Many customers will utilize these reports and dashboards during next year’s planning retreat. Starting the first day of the retreat, they review last year’s plan at a high level, in an easily digestible dashboard format. This always generates great conversation and sense of accomplishment setting them up for next year’s planning on day two.

If a planning retreat isn’t a part of your agenda for the year, I recommend making time during a standing meeting or sending out a survey to your team to get feedback on the year and brainstorm ideas for next year.

Tip #6: Use these Questions to Generate the Right Conversation

Keep your end-of-year meeting on track by asking these questions to generate the right conversation:

– What did we accomplish? What allowed us to be successful?
– Did the initiatives that we selected allow us to reach our goals?
– Why did we miss these goals? What can we do differently next year?
– If we missed our goal, do these initiatives support the overall goal?
– Did we meet our deadlines and achieve timelines?
– Is work appropriately spread across teams? How much does each person have on their plate?

Pro Tip for AchieveIt Users: The Multiplan view report gives you an easy way for you to answer many of these questions. The view allows you to get a visual representation of your plan’s success, highlighting missed due dates, late updates, and current status lights.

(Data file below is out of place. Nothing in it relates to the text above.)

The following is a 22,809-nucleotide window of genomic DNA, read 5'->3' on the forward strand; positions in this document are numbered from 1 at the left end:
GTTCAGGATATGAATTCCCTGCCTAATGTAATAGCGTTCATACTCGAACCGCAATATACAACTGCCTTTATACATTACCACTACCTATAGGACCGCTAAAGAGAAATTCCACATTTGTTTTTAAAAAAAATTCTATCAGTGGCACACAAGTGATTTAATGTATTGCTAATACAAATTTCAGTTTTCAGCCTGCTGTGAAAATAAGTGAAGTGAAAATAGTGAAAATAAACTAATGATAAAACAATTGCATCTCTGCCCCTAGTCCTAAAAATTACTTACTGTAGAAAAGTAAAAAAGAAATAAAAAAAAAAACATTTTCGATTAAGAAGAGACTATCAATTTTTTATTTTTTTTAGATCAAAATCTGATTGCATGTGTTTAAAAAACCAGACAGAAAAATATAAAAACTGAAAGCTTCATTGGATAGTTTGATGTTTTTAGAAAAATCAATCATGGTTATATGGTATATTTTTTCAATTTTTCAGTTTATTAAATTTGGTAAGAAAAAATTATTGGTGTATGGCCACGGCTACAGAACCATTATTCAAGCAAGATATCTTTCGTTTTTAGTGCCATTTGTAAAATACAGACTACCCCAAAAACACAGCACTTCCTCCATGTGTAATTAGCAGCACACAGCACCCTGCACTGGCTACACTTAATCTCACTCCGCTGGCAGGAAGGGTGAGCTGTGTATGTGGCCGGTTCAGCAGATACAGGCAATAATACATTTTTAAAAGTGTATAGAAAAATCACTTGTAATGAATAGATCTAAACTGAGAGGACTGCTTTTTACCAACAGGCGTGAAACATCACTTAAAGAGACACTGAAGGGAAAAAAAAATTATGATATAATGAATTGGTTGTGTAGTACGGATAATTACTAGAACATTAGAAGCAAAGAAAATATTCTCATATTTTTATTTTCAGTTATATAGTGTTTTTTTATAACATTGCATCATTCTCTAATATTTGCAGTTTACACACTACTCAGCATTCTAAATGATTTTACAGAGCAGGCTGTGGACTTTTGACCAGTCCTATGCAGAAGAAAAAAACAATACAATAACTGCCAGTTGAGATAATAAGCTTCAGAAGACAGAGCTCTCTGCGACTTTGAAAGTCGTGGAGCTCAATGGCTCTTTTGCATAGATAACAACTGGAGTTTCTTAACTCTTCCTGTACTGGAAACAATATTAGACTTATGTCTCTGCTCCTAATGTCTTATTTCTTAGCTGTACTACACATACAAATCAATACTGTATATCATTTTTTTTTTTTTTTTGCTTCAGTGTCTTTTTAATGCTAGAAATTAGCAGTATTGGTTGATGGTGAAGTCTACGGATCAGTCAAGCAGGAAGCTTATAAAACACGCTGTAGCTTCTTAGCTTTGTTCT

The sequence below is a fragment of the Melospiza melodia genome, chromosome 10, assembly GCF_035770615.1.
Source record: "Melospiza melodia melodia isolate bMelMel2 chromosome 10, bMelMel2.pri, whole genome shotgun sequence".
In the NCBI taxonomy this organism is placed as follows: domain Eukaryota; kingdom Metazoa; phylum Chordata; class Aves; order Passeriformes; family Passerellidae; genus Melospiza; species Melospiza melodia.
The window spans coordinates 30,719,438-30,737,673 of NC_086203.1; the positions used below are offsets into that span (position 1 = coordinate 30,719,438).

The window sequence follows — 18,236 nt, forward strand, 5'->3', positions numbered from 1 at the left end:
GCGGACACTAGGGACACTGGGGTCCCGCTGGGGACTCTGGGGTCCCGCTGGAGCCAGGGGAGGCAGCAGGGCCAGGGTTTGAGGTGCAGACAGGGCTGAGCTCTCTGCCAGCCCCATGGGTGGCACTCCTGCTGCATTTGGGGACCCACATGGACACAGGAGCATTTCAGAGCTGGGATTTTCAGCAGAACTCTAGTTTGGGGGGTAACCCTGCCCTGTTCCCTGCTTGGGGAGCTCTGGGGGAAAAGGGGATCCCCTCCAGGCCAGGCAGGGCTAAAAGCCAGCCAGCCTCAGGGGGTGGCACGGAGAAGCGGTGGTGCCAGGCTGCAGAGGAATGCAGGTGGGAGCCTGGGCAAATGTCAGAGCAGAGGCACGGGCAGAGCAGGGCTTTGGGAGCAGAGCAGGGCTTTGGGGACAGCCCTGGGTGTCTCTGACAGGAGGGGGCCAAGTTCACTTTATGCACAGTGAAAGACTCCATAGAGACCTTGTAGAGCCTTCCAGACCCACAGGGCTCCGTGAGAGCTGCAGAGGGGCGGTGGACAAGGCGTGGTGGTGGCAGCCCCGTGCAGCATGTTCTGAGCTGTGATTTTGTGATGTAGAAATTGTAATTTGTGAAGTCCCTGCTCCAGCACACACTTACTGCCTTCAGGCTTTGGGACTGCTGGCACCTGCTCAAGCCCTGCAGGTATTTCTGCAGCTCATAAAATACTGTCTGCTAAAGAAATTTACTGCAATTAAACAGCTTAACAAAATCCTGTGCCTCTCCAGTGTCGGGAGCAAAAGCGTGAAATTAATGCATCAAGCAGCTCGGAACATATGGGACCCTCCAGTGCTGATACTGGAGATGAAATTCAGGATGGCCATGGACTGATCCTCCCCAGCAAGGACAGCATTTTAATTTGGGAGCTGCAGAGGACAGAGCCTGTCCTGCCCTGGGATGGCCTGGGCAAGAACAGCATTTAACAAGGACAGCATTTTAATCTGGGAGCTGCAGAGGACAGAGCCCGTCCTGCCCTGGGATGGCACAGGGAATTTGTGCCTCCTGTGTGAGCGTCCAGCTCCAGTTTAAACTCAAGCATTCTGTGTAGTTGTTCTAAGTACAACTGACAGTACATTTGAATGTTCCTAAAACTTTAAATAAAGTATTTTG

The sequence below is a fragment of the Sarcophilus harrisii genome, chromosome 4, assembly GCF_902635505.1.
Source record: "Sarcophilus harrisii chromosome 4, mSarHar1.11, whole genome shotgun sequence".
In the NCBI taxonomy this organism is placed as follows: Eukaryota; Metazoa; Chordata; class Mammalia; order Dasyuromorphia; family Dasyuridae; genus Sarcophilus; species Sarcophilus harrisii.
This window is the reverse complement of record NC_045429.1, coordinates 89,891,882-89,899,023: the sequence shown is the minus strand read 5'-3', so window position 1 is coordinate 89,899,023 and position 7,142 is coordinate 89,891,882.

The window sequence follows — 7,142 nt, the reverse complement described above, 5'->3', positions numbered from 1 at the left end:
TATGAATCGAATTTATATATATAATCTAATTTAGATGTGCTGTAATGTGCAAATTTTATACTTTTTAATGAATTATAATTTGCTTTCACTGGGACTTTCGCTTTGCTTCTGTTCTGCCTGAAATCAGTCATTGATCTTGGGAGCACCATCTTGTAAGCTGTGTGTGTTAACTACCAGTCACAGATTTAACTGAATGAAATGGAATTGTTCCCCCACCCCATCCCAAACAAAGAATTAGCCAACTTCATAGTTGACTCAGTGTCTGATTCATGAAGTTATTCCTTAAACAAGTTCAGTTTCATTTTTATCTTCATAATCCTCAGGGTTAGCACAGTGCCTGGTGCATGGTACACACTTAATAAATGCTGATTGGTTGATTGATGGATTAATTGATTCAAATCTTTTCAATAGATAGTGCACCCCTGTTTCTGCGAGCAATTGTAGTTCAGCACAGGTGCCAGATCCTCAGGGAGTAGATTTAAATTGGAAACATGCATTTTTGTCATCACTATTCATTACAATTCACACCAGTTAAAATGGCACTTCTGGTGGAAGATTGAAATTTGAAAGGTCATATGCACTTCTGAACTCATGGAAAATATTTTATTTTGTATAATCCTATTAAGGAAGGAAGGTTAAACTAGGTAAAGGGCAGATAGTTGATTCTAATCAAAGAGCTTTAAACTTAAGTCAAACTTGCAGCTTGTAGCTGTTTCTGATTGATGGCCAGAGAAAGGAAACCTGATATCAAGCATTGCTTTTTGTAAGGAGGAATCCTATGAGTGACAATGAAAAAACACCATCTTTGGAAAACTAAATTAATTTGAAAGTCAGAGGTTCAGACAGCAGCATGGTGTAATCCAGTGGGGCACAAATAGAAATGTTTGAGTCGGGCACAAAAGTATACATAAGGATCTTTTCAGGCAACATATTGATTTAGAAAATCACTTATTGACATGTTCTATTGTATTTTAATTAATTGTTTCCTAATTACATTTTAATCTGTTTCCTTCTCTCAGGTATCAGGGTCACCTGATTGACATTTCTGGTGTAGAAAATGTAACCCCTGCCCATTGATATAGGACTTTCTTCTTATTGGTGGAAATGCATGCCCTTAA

Tip #7: Create Backups!

Now that you’ve done great work throughout the year, we want to make sure you save all this information. However you do it, make sure to save it in several places – in the cloud, on a physical memory device, on your computer, email it to people, etc.

Pro Tip for AchieveIt Users: AchieveIt gives the ability to archive your plans, so you’ll always be able to go back to a plan when needed. Archiving allows you to put that plan on the shelf and come back to it when needed for reference or historical data. Another option would be to export your plan out of AchieveIt and save the file on your desktop. Then, when you’re ready to create next year’s plan, you can edit the prior year’s plan in Excel to make any changes and then reimport it into the new plan.

Learn from Your Successes and Your Failures – It’s All Important!

Closing out last year’s plan is a vital process in your strategic planning process and should not be overlooked.

Understanding your prior year’s successes and challenges will allow you to better map out your future, identifying what initiatives create the desired impact and others that are not so important.

AchieveIt provides many tools and reports that allow you to easily grab a snapshot of your accomplishments as well as customized plan optimization and facilitation services.


Meet the Author  Chelsea Damon

Chelsea Damon is the Content Strategist at AchieveIt. When she's not publishing content about strategy execution, you'll likely find her outside or baking bread.